What is mediation? Mediation is a confidential process facilitated by an independent and impartial third party to assist parties to resolve issues in dispute. In the family law context, mediation, also known as Family Dispute Resolution (FDR) or family law mediation, is an alternative pathway that separated parties may use to assist them to resolve both parenting and property settlement matters.
Kerril has been accredited with the Attorney General’s Department as a Family Dispute Resolution Practitioner (FDRP). In 2021, she completed a Graduate Diploma in Family Dispute Resolution. She is also a member of Mediation Institute.
Family Dispute Resolution creates an environment where Kerril, as the FDRP, provides a structured process, but it is the parties who are in control of any potential outcome and where any agreements are tailored and mutually agreed by the parties.
The FDR process consists of initial contact and intake; assessment of suitability; the FDR mediation conference itself; and documentation following an FDR conference.
As an FDRP, Kerril’s aim is to help separating couples navigate a new normal by empowering them to reach resolutions together that work for their family.
The benefits of mediation include:
Faster – mediation can occur in as little as three weeks whereas going through Family Court or lawyers can take significantly longer, up to 12-18 months.
Reduction in legal fees – where time is saved, costs are also reduced. Attending mediation early on can help reduce legal fees by tens of thousands of dollars.
Confidential – when parties attend mediation what is discussed between them is completely confidential. Where no agreement is reached it cannot be disclosed to the Judge or used in Court at a later stage (subject to limited exceptions to protect children or other people or property from significant risk of harm).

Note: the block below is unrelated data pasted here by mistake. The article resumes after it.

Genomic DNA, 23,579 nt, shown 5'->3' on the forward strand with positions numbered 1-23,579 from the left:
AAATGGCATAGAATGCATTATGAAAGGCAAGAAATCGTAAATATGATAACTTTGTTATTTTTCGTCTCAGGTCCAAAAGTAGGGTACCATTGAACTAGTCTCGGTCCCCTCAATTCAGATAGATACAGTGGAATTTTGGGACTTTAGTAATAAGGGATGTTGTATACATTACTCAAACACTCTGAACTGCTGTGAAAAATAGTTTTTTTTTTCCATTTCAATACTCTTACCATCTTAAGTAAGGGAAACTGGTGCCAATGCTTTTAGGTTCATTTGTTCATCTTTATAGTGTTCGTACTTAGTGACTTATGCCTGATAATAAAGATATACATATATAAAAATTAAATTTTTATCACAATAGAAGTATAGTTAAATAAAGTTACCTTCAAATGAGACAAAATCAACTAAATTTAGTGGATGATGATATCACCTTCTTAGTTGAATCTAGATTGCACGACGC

Fair – the Mediator must remain impartial and neutral throughout the process (so neither party can be forced to speak or agree, nor can the Mediator make a decision for a party).
You are in control of the outcome – the Mediator provides the process to support the parties to have the conversations surrounding the issues in dispute, but it is the parties who resolve the issues.
In parenting mediations, we ask parents to focus on the best interests of the child. Every child has the right to have a meaningful relationship that is free from harm with each parent. If parties wish to file in Court for parenting orders, then generally they will need to have first attempted mediation in order to be issued with a Section 60I certificate, which can only be provided by an accredited FDRP. Check out our FAQs for what issues can be discussed in your parenting mediation.
In property mediations we ask each party to focus on their needs, concerns and interests in relation to the division of the assets, liabilities, and superannuation that makes up the property pool of the relationship. It is important that full and frank disclosure has occurred so that both parties understand the property pool. Parties should seek legal advice in relation division of property.
Kerril has the knowledge and is passionate about assisting separating families to find an alternative to litigation and looks forward to helping families mediate to resolve their outstanding issues in relation to parenting and property family law matters.